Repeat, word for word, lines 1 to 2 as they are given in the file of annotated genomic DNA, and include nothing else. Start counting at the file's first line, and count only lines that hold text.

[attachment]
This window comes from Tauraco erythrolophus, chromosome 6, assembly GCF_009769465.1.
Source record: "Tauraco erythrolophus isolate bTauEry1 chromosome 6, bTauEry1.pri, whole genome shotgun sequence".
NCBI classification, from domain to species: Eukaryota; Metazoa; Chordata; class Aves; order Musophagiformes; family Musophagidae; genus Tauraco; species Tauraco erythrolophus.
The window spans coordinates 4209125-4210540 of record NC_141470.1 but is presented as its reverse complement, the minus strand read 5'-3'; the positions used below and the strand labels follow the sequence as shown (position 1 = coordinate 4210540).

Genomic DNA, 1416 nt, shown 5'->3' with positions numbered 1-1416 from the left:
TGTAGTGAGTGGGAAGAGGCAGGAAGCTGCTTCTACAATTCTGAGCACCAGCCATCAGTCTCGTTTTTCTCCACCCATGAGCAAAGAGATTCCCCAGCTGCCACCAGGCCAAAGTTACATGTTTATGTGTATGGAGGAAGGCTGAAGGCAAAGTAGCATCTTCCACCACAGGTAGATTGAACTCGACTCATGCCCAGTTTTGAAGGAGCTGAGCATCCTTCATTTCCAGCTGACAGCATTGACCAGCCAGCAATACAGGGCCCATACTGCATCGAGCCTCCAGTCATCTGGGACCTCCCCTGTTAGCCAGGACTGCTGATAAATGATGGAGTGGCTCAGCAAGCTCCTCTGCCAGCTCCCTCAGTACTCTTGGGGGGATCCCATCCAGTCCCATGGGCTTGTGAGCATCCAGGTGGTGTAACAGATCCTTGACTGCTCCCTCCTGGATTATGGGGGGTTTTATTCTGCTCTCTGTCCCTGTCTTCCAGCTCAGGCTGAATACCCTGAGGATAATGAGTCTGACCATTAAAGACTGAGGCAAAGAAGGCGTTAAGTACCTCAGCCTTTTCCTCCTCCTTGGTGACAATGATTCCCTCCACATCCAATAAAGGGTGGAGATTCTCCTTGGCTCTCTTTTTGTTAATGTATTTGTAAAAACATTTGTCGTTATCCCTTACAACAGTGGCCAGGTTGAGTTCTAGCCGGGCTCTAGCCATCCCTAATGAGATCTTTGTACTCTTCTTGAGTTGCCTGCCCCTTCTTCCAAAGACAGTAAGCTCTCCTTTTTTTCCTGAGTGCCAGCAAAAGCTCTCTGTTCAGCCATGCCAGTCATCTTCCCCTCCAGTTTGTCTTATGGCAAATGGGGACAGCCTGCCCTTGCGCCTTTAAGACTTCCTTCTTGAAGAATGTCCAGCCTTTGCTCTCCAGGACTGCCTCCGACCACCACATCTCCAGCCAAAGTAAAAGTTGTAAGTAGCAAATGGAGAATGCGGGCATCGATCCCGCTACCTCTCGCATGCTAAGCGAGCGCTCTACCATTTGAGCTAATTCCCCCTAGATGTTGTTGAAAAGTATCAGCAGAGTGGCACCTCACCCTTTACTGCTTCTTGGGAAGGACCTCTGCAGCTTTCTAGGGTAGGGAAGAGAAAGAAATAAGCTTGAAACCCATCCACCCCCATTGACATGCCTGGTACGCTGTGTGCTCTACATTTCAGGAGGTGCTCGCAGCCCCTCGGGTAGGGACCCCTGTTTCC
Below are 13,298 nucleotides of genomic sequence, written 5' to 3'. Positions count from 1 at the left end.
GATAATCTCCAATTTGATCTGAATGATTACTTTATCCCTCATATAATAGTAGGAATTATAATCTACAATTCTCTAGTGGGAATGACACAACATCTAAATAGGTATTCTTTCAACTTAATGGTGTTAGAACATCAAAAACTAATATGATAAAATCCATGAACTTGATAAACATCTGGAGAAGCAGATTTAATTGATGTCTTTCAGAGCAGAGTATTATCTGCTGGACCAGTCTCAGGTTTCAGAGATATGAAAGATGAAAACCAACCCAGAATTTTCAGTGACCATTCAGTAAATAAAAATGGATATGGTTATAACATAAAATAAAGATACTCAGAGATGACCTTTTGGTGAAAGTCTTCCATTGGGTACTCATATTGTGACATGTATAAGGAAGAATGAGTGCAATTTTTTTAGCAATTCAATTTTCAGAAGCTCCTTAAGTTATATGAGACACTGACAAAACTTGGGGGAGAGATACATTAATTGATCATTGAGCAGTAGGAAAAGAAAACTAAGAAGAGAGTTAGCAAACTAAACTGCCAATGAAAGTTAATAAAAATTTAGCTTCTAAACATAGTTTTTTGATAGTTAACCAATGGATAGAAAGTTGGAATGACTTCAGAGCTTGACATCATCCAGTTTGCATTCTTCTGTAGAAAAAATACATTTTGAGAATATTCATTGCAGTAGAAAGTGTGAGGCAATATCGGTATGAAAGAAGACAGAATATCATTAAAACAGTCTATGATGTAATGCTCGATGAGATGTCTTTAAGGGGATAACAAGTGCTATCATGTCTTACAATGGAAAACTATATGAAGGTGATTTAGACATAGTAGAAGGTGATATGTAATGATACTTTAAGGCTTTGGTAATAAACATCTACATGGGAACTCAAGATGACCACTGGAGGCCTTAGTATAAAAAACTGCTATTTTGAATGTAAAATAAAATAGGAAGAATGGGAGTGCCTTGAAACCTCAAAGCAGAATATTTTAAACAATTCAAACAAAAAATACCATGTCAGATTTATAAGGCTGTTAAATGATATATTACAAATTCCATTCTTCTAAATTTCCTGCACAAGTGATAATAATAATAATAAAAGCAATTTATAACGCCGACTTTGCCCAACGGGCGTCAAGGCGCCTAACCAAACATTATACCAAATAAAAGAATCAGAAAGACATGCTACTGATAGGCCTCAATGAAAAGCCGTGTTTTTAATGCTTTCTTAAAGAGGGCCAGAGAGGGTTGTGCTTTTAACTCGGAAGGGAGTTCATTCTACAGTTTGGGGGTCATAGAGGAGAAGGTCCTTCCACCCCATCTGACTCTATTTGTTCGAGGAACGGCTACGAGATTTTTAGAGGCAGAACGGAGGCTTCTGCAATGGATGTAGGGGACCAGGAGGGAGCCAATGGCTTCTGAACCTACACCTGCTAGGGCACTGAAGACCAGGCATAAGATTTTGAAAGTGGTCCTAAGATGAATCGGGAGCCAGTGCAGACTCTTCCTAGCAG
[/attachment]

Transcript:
This window comes from Tauraco erythrolophus, chromosome 6, assembly GCF_009769465.1.
Source record: "Tauraco erythrolophus isolate bTauEry1 chromosome 6, bTauEry1.pri, whole genome shotgun sequence".